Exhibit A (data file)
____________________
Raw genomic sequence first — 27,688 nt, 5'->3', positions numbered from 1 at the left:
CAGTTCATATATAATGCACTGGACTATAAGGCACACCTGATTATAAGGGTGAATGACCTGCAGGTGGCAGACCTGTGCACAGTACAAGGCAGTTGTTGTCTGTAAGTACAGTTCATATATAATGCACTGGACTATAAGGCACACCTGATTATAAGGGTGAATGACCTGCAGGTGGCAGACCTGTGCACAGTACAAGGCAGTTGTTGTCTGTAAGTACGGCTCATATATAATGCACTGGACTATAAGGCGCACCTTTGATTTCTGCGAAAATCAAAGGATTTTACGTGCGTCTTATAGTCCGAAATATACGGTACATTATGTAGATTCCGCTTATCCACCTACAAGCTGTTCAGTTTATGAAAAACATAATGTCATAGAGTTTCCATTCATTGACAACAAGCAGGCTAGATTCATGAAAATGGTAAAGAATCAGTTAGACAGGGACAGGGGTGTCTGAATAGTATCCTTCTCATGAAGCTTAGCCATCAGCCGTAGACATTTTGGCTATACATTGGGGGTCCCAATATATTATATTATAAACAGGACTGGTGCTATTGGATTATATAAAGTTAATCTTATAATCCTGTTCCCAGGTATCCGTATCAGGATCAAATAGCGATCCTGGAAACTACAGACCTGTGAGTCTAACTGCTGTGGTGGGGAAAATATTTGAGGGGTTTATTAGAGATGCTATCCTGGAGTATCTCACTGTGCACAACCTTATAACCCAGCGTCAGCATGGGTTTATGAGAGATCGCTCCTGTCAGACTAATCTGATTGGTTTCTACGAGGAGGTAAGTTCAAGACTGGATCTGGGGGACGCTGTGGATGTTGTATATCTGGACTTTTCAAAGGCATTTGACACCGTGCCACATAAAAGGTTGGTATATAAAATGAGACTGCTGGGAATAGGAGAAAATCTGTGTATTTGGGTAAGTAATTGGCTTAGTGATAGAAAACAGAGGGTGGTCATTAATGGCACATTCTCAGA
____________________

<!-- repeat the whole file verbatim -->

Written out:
Raw genomic sequence first — 27,688 nt, 5'->3', positions numbered from 1 at the left:
CAGTTCATATATAATGCACTGGACTATAAGGCACACCTGATTATAAGGGTGAATGACCTGCAGGTGGCAGACCTGTGCACAGTACAAGGCAGTTGTTGTCTGTAAGTACAGTTCATATATAATGCACTGGACTATAAGGCACACCTGATTATAAGGGTGAATGACCTGCAGGTGGCAGACCTGTGCACAGTACAAGGCAGTTGTTGTCTGTAAGTACGGCTCATATATAATGCACTGGACTATAAGGCGCACCTTTGATTTCTGCGAAAATCAAAGGATTTTACGTGCGTCTTATAGTCCGAAATATACGGTACATTATGTAGATTCCGCTTATCCACCTACAAGCTGTTCAGTTTATGAAAAACATAATGTCATAGAGTTTCCATTCATTGACAACAAGCAGGCTAGATTCATGAAAATGGTAAAGAATCAGTTAGACAGGGACAGGGGTGTCTGAATAGTATCCTTCTCATGAAGCTTAGCCATCAGCCGTAGACATTTTGGCTATACATTGGGGGTCCCAATATATTATATTATAAACAGGACTGGTGCTATTGGATTATATAAAGTTAATCTTATAATCCTGTTCCCAGGTATCCGTATCAGGATCAAATAGCGATCCTGGAAACTACAGACCTGTGAGTCTAACTGCTGTGGTGGGGAAAATATTTGAGGGGTTTATTAGAGATGCTATCCTGGAGTATCTCACTGTGCACAACCTTATAACCCAGCGTCAGCATGGGTTTATGAGAGATCGCTCCTGTCAGACTAATCTGATTGGTTTCTACGAGGAGGTAAGTTCAAGACTGGATCTGGGGGACGCTGTGGATGTTGTATATCTGGACTTTTCAAAGGCATTTGACACCGTGCCACATAAAAGGTTGGTATATAAAATGAGACTGCTGGGAATAGGAGAAAATCTGTGTATTTGGGTAAGTAATTGGCTTAGTGATAGAAAACAGAGGGTGGTCATTAATGGCACATTCTCAGA